No Shakespeare, no Drake, no Charles I, no Cromwell. It's a measure of the comitment of this series to social rather than political history that the key names in the index are of indefatigable travellers and diarists like Fynes Morison, Thomas Coryate and Samuel Pepys. The books aim to give a broad picture of changing life over two critical centuries. They use direct explanation, excerpts from many contemporary sources, the evidence of artefacts. They supplement these with timelines using royal reigns, decades, public events and happenings to provide an overlapping set of matrices within which junior readers can begin to develop a sense of chronology.
The books also use a wealth of pictures, details from paintings, engravings, miniatures and occasional photographs. The effect is very colourful, often informative but sometimes more plausible than reliable. Food, for instance, uses many examples from Brueghel. They are a delight to the eye, instantly appealing to most children and truly enlightening about the culinary facts they illustrate. But they are very specifically Flemish. Elizabethan England and the Low Countries were not the same in costume or custom (as travellers were eager to point out) and these powerful images could be unintentionally misleading.
But we are given a generous measure of fact, combined regularly with clear explanations about how evidence is promoted from the merely incidental to the acceptably historical. Food covers such matters as the influence of the church on fasts and feasts, the effects of harvest and local climate on agriculture and prosperity, and the contrast between the meat diets of the hunting rich and the vegetable pottages of the poor. Later on we take in something of the influence of the voyages on eating and drinking, with an account of the growing fashions of tea, coffee and chocolate and the clubs and houses built to drink them in.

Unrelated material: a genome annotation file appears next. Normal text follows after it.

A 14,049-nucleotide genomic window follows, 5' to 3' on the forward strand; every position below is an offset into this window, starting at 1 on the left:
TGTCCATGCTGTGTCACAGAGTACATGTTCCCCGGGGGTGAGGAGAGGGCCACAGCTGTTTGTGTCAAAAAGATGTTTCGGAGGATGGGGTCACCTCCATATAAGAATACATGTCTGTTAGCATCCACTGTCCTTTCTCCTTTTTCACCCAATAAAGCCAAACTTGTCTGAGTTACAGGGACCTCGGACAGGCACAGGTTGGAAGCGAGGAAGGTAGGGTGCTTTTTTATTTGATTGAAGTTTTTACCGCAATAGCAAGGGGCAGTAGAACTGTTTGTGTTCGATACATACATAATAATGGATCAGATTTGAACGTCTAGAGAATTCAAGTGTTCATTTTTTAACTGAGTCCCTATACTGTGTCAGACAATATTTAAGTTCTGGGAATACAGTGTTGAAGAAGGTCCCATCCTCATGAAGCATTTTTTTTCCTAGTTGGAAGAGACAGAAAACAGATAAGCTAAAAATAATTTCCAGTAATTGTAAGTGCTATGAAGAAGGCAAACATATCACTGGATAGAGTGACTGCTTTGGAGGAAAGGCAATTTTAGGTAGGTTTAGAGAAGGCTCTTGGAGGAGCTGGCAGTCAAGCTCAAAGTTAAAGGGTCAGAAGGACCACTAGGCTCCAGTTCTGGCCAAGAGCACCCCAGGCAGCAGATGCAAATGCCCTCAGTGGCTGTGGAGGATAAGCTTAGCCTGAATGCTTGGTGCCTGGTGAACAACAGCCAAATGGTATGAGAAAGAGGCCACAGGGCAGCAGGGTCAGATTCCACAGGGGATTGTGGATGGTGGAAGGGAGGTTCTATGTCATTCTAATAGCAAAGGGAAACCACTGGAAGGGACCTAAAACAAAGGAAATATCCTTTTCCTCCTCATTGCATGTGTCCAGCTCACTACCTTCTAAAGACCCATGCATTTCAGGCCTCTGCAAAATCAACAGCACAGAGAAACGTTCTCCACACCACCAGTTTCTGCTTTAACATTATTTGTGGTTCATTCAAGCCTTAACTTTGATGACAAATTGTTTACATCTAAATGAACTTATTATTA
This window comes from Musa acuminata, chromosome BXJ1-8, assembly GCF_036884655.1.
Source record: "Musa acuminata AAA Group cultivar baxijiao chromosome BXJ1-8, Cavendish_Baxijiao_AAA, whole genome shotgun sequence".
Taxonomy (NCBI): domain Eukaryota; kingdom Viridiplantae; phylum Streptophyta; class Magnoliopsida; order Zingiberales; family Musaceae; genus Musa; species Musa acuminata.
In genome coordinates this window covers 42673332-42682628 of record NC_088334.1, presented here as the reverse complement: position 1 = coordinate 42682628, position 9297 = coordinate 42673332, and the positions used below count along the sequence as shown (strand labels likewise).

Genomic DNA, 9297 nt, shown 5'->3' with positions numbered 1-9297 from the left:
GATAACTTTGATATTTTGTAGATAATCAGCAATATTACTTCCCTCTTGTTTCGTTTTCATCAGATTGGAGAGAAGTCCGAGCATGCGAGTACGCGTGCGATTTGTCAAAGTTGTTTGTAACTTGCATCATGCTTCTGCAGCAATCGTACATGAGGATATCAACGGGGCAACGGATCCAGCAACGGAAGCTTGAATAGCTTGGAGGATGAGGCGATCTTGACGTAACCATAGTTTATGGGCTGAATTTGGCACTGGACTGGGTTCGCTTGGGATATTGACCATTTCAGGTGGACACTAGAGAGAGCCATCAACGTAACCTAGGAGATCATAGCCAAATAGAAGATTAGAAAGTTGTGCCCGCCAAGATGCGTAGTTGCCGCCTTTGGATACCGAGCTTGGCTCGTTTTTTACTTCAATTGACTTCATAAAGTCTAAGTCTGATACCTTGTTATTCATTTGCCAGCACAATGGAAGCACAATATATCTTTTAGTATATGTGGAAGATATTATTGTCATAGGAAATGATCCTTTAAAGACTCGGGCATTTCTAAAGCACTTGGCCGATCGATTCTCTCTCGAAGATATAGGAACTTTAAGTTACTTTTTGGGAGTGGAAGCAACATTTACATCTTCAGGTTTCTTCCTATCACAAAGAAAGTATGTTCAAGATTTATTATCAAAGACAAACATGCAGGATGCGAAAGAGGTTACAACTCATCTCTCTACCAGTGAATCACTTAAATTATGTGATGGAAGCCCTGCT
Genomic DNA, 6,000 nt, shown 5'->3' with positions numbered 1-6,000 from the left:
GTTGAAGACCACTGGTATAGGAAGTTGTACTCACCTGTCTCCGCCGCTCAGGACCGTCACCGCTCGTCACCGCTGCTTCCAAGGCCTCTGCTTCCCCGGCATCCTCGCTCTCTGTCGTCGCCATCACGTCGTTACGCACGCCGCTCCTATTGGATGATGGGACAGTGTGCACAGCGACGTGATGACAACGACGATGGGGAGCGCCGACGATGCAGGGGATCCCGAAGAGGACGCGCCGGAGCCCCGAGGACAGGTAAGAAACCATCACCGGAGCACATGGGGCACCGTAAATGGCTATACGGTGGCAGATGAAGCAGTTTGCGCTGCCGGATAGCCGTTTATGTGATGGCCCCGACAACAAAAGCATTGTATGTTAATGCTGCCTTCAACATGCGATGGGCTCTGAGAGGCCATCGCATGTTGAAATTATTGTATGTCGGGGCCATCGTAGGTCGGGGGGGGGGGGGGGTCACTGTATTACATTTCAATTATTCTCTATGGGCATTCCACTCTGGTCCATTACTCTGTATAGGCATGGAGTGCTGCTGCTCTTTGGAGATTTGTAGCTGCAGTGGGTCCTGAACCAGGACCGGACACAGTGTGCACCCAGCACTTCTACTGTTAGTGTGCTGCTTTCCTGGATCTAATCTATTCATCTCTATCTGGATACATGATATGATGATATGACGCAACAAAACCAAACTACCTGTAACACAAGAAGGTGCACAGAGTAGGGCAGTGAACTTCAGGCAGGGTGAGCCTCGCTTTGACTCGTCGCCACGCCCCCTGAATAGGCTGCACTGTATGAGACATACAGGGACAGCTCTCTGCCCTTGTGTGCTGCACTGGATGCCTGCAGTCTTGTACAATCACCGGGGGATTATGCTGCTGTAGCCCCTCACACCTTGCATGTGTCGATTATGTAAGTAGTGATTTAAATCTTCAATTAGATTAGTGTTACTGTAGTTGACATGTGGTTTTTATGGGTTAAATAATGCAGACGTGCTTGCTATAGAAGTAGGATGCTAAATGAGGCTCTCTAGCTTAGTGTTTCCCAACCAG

Homes covers a similar range. Again there is an emphasis on the local quality of life, with the availability of materials influencing design. There are some helpful and enjoyable details about building techniques such as the shaping of timbers or the methods of wattle and daub. Evidence here focuses on wills and inventories and the pride of home-owners in their chattels, their pewter, tableware and furnishings. (Shakespeare and the second-best bed might have been adduced here.) The latter pages again indicate change, with more light and space, less smoke and smell, as seventeenth century architecture develops.
Clothes tends to deal more with the rich than the poor (because there's more pictorial evidence of those who could pay for portraits) but makes some interesting contrasts between work clothes and those worn for social display. Like the other books, it gives serious space to Ireland and Scotland as separate countries, the object of curiosity and contempt from English visitors ill-at-ease with wetter, colder climates. Stubbes is quoted sneering at quilted doublets, but it's not made clear he was a puritan who disapproved of most things; even first-hand testimony needs to be sifted for bias.
Life at Sea is more confusing than the other books, with rather too much evidence from the Mary Rose and not enough about 17th century naval developments. It cites what seems to be an imaginary diary of 1590 which is linguistically unconvincing. However, there are fascinating insights into how shipwreck finds can help elucidate diet, clothing and furnishings on board; and the command structures linking Admiral, Captain and Master are clearly set out.
The series as a whole is both bright and instructive - a small but genuine contribution to what Camden's Annales of 1615 (not cited here) called "the dignity of history".